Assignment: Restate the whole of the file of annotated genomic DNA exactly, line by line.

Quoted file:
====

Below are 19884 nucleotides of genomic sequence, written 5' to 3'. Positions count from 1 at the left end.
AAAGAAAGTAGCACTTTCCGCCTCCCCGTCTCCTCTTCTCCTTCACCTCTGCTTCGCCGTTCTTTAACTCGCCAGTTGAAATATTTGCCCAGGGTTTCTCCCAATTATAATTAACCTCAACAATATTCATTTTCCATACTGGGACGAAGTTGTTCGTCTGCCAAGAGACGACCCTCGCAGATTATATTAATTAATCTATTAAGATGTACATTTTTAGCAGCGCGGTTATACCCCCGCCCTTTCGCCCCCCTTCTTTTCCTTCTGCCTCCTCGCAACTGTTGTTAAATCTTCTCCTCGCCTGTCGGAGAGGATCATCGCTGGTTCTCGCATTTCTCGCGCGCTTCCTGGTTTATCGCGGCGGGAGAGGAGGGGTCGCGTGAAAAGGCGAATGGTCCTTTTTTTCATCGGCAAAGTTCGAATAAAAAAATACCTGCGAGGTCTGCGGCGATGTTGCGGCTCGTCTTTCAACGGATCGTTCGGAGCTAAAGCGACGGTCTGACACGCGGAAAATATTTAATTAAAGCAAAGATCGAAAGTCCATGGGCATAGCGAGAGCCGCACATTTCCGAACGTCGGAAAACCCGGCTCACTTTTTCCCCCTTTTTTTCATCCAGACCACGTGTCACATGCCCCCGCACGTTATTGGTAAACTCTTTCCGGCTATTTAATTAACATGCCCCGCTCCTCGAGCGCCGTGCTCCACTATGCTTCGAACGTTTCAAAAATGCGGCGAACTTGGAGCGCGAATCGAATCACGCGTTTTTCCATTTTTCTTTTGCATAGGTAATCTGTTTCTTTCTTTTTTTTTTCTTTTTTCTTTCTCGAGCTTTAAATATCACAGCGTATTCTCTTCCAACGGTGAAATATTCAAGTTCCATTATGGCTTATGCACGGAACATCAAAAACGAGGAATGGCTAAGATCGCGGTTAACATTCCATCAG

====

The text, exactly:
Below are 19884 nucleotides of genomic sequence, written 5' to 3'. Positions count from 1 at the left end.
AAAGAAAGTAGCACTTTCCGCCTCCCCGTCTCCTCTTCTCCTTCACCTCTGCTTCGCCGTTCTTTAACTCGCCAGTTGAAATATTTGCCCAGGGTTTCTCCCAATTATAATTAACCTCAACAATATTCATTTTCCATACTGGGACGAAGTTGTTCGTCTGCCAAGAGACGACCCTCGCAGATTATATTAATTAATCTATTAAGATGTACATTTTTAGCAGCGCGGTTATACCCCCGCCCTTTCGCCCCCCTTCTTTTCCTTCTGCCTCCTCGCAACTGTTGTTAAATCTTCTCCTCGCCTGTCGGAGAGGATCATCGCTGGTTCTCGCATTTCTCGCGCGCTTCCTGGTTTATCGCGGCGGGAGAGGAGGGGTCGCGTGAAAAGGCGAATGGTCCTTTTTTTCATCGGCAAAGTTCGAATAAAAAAATACCTGCGAGGTCTGCGGCGATGTTGCGGCTCGTCTTTCAACGGATCGTTCGGAGCTAAAGCGACGGTCTGACACGCGGAAAATATTTAATTAAAGCAAAGATCGAAAGTCCATGGGCATAGCGAGAGCCGCACATTTCCGAACGTCGGAAAACCCGGCTCACTTTTTCCCCCTTTTTTTCATCCAGACCACGTGTCACATGCCCCCGCACGTTATTGGTAAACTCTTTCCGGCTATTTAATTAACATGCCCCGCTCCTCGAGCGCCGTGCTCCACTATGCTTCGAACGTTTCAAAAATGCGGCGAACTTGGAGCGCGAATCGAATCACGCGTTTTTCCATTTTTCTTTTGCATAGGTAATCTGTTTCTTTCTTTTTTTTTTCTTTTTTCTTTCTCGAGCTTTAAATATCACAGCGTATTCTCTTCCAACGGTGAAATATTCAAGTTCCATTATGGCTTATGCACGGAACATCAAAAACGAGGAATGGCTAAGATCGCGGTTAACATTCCATCAG